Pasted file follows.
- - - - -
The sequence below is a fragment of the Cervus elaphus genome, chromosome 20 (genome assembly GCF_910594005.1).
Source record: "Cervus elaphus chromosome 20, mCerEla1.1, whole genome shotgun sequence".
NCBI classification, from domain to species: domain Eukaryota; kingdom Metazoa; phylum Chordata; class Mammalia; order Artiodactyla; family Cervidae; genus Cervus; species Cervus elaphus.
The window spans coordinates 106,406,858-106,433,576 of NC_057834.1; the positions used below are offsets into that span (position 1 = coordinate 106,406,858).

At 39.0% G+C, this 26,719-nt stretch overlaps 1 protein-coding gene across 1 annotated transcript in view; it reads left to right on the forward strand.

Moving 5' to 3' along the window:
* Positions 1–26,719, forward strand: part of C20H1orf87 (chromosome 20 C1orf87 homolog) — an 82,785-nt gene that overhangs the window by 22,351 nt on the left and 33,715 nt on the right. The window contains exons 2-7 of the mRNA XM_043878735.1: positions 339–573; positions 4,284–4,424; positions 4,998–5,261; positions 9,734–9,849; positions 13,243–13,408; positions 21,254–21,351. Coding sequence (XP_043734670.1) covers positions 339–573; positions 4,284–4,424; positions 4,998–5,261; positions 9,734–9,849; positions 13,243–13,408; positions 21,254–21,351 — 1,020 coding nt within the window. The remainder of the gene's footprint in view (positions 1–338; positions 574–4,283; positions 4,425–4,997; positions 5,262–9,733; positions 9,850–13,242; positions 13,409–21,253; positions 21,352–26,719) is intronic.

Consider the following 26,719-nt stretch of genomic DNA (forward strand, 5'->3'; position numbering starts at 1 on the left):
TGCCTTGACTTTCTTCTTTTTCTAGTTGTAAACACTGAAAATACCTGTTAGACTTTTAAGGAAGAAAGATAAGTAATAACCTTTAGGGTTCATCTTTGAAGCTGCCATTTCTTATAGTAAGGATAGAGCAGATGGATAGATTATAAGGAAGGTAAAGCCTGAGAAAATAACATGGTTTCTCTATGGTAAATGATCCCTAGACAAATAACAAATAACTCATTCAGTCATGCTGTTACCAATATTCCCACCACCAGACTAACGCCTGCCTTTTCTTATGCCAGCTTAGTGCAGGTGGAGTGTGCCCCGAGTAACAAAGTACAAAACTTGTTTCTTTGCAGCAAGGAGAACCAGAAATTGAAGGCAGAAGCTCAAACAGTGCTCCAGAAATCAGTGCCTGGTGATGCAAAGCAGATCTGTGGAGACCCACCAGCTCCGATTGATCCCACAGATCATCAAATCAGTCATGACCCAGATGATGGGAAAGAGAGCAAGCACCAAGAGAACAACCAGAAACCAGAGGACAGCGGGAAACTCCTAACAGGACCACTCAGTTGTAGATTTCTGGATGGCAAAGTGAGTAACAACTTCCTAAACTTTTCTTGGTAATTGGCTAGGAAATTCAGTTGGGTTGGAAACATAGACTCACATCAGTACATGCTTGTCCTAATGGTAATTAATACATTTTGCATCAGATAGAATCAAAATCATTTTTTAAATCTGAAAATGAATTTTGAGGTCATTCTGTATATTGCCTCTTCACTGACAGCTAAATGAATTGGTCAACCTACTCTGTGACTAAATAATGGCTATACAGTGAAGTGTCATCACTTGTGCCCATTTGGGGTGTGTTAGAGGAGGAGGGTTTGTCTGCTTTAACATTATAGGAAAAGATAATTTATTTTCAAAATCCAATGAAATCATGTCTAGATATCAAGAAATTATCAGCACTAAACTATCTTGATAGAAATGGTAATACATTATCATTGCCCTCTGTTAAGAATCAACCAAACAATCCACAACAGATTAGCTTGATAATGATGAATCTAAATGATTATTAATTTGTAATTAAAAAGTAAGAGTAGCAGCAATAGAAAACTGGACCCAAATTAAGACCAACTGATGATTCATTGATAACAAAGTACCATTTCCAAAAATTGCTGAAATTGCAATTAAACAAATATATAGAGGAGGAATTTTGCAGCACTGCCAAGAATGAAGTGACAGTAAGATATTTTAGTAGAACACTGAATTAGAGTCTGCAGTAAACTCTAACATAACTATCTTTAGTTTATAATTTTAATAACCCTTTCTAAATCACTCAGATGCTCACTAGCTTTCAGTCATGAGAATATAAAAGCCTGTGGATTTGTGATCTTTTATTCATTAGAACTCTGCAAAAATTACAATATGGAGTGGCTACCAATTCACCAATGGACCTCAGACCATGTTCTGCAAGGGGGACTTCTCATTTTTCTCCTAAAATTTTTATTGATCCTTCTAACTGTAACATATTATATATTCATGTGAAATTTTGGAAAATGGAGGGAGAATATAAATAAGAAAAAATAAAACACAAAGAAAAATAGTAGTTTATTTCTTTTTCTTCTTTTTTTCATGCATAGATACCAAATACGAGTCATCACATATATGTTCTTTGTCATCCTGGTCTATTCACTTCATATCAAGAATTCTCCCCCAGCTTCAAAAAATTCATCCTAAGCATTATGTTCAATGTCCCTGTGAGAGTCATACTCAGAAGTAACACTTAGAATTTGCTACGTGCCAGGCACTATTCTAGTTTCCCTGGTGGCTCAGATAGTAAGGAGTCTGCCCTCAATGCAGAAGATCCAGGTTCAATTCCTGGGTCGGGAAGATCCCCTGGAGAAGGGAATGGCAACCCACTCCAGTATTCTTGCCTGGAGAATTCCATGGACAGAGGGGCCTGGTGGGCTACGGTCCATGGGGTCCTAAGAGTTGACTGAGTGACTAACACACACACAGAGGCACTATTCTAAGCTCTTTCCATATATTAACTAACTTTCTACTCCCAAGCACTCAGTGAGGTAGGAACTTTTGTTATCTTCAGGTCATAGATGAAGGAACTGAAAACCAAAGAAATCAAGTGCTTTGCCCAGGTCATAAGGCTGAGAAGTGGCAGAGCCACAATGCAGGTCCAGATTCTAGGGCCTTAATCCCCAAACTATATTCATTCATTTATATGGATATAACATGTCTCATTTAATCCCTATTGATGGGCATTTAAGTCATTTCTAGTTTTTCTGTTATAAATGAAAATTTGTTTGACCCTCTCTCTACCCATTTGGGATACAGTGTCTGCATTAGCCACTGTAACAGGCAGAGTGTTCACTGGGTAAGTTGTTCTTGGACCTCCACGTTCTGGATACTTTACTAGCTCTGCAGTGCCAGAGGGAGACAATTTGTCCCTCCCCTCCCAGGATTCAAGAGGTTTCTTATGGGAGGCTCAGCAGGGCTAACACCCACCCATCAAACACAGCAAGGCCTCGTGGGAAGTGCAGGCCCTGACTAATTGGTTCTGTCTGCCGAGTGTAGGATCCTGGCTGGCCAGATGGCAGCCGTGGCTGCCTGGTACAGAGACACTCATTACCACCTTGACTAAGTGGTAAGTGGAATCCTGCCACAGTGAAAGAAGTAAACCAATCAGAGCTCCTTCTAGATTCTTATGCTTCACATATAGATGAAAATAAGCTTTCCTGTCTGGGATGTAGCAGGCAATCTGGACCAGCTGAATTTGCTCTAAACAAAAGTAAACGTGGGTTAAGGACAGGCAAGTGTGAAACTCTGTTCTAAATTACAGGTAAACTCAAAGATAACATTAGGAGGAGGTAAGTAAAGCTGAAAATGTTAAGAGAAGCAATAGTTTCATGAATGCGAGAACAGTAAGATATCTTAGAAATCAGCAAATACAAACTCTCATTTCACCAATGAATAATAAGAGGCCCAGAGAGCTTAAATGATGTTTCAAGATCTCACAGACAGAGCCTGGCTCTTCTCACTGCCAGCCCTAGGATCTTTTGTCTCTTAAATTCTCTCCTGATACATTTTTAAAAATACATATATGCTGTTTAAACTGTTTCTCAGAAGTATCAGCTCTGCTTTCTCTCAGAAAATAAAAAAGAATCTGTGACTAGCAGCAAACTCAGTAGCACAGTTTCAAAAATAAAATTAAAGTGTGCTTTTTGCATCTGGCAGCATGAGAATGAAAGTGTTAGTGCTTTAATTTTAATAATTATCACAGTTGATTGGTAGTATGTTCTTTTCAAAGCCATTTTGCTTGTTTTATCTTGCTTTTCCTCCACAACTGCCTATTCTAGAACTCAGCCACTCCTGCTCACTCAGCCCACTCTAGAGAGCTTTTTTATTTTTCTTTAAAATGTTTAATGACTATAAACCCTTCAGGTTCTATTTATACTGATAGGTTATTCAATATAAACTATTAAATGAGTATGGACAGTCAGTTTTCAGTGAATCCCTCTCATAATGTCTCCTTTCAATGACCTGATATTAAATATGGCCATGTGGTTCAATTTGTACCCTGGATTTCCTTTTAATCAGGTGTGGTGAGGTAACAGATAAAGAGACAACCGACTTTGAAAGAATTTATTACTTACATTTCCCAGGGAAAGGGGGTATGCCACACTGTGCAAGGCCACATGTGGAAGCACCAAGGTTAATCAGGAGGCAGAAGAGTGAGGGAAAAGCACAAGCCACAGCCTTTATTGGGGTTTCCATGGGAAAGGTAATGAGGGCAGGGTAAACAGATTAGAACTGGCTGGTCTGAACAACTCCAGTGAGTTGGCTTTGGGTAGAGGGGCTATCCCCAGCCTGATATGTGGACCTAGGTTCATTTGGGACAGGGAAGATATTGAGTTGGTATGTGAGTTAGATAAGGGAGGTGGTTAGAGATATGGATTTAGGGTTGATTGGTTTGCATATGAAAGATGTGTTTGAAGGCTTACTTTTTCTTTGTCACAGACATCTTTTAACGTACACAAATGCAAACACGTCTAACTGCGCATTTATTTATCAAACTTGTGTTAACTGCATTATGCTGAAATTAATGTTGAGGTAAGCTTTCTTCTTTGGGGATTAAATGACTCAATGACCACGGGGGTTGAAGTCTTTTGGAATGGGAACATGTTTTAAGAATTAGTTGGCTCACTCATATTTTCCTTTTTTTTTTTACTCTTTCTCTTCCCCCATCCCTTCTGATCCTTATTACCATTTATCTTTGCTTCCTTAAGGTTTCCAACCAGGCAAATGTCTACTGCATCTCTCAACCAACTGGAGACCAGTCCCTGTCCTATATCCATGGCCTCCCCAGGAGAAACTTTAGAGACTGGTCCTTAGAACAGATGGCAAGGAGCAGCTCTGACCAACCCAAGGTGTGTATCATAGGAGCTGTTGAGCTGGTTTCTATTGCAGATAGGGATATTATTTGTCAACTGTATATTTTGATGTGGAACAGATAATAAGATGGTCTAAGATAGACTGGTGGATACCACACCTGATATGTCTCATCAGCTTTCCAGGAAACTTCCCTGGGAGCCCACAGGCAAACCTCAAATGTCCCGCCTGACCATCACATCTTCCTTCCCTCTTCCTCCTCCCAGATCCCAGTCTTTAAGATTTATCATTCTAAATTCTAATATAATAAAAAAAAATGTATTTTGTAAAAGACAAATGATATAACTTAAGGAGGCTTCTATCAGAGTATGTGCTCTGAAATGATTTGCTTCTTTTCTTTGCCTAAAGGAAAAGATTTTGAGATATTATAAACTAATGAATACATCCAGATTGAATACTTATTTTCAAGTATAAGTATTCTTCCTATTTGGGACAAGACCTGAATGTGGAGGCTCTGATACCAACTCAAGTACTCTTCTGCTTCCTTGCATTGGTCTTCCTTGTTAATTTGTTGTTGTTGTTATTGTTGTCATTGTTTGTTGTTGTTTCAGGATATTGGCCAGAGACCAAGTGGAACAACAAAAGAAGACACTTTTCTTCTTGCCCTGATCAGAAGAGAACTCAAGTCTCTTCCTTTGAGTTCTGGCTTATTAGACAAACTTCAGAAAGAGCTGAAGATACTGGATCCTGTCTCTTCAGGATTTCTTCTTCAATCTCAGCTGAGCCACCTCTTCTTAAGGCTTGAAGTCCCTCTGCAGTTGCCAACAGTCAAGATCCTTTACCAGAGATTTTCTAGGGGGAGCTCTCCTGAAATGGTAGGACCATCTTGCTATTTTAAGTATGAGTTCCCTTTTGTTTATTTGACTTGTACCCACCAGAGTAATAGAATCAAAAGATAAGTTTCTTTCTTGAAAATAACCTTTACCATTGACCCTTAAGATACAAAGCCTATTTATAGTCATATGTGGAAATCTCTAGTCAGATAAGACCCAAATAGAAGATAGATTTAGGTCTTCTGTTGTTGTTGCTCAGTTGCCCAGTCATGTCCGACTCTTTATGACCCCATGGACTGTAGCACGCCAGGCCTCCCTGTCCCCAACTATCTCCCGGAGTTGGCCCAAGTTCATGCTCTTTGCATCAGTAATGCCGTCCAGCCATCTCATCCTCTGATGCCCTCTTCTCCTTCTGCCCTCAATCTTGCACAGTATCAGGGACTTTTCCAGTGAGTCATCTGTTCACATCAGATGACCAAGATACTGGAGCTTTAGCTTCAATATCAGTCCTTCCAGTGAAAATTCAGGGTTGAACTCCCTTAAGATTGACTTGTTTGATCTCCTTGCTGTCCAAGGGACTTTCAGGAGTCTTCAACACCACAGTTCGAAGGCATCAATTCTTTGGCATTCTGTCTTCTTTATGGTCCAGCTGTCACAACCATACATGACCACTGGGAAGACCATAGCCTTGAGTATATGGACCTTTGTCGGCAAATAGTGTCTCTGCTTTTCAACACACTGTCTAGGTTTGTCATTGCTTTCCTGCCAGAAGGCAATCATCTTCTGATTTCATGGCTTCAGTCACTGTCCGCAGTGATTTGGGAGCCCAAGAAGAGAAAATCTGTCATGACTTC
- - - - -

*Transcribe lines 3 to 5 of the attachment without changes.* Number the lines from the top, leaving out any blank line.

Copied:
NCBI classification, from domain to species: domain Eukaryota; kingdom Metazoa; phylum Chordata; class Mammalia; order Artiodactyla; family Cervidae; genus Cervus; species Cervus elaphus.
The window spans coordinates 106,406,858-106,433,576 of NC_057834.1; the positions used below are offsets into that span (position 1 = coordinate 106,406,858).

At 39.0% G+C, this 26,719-nt stretch overlaps 1 protein-coding gene across 1 annotated transcript in view; it reads left to right on the forward strand.